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Ash flower galls

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Common name:  Ash flower gall

Scientific name:  Aceria fraxiniflora

Hosts:  Ash trees (Fraxinus species)

Many home gardeners become alarmed when they see green or brown clusters hanging from branches on their ash trees. The clusters are ash flower galls and do not harm the tree. They are caused by a tiny eriophyid mite.

Early in spring, an eriophyid mite, Aceria fraxiniflora, feeds on male ash flowers. The mite’s feeding causes the tree to produce a proliferation of flower bud tissue. This tissue grows around the mites. As a result, the flower buds enlarge and become deformed. They can stay on the tree for up to two years, instead of dropping off the plant during the first spring. Look for round, green, ½ to 1 inch tumor-like growths. The galls are green at first, but become brown later in the growing season. They can be seen easily when the leaves fall off in autumn. The galls do not harm the tree, but they can be considered unsightly.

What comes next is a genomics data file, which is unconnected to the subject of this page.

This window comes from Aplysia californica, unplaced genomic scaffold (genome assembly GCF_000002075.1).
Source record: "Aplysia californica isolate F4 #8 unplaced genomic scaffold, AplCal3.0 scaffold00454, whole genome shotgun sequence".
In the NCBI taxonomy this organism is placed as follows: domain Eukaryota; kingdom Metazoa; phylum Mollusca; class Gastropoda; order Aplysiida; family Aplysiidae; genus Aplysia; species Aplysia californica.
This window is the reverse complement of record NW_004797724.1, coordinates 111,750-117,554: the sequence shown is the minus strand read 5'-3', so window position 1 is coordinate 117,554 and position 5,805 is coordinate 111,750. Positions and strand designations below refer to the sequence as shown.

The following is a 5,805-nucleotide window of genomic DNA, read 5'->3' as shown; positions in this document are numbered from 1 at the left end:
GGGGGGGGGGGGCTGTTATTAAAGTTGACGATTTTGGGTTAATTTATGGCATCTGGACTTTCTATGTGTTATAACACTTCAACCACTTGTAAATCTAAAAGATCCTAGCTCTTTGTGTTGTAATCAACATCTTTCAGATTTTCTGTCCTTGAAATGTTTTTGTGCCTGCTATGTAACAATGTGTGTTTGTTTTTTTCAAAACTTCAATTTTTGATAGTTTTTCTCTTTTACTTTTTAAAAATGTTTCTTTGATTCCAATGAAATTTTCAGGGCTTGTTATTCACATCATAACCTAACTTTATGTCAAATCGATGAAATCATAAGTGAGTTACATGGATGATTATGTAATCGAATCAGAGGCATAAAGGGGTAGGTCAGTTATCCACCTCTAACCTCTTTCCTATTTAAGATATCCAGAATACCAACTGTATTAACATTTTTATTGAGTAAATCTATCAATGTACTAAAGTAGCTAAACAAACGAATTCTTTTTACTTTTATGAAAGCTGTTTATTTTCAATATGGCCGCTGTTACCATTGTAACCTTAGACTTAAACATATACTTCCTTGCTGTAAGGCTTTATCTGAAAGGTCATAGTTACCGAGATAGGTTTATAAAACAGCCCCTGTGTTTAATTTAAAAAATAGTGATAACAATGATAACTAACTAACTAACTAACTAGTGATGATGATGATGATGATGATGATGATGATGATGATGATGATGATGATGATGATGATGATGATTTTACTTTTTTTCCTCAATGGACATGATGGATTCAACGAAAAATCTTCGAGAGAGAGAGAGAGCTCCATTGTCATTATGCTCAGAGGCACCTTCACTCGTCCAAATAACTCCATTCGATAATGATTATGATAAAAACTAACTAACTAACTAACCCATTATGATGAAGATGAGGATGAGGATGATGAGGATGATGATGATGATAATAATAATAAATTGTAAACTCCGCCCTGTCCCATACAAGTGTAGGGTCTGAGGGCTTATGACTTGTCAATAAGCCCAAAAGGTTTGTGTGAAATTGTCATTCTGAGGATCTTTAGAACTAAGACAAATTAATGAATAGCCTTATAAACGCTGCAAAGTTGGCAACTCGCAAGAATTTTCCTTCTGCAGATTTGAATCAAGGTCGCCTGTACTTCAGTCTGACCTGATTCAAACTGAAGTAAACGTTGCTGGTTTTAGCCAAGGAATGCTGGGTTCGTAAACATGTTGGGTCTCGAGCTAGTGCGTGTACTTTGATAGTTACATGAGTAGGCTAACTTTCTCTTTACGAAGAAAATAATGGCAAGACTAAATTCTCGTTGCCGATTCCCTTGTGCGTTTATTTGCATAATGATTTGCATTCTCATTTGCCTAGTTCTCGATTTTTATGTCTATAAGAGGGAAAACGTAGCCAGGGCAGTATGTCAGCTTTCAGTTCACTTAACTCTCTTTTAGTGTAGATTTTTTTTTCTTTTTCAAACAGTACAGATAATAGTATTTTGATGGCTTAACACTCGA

Ash flower gall mites overwinter as fertilized females. The mites are tiny and may be difficult to see, even with a magnifying glass. They spend the winter under flower bud scales or bark. In spring, they begin feeding and laying eggs in the developing flowers. The feeding stimulates plant tissues and forms a gall around the mites. There are several generations during the spring and summer. In the fall, fertilized females move to bark crevices and beneath bud scales to overwinter.

The galls are usually just a cosmetic problem so management is not necessary. Treatment with insecticides is not recommended, as it is difficult to time the sprays and the insecticides may be harmful to beneficial insects.

For more information, contact The Morton Arboretum Plant Clinic (630-719-2424 or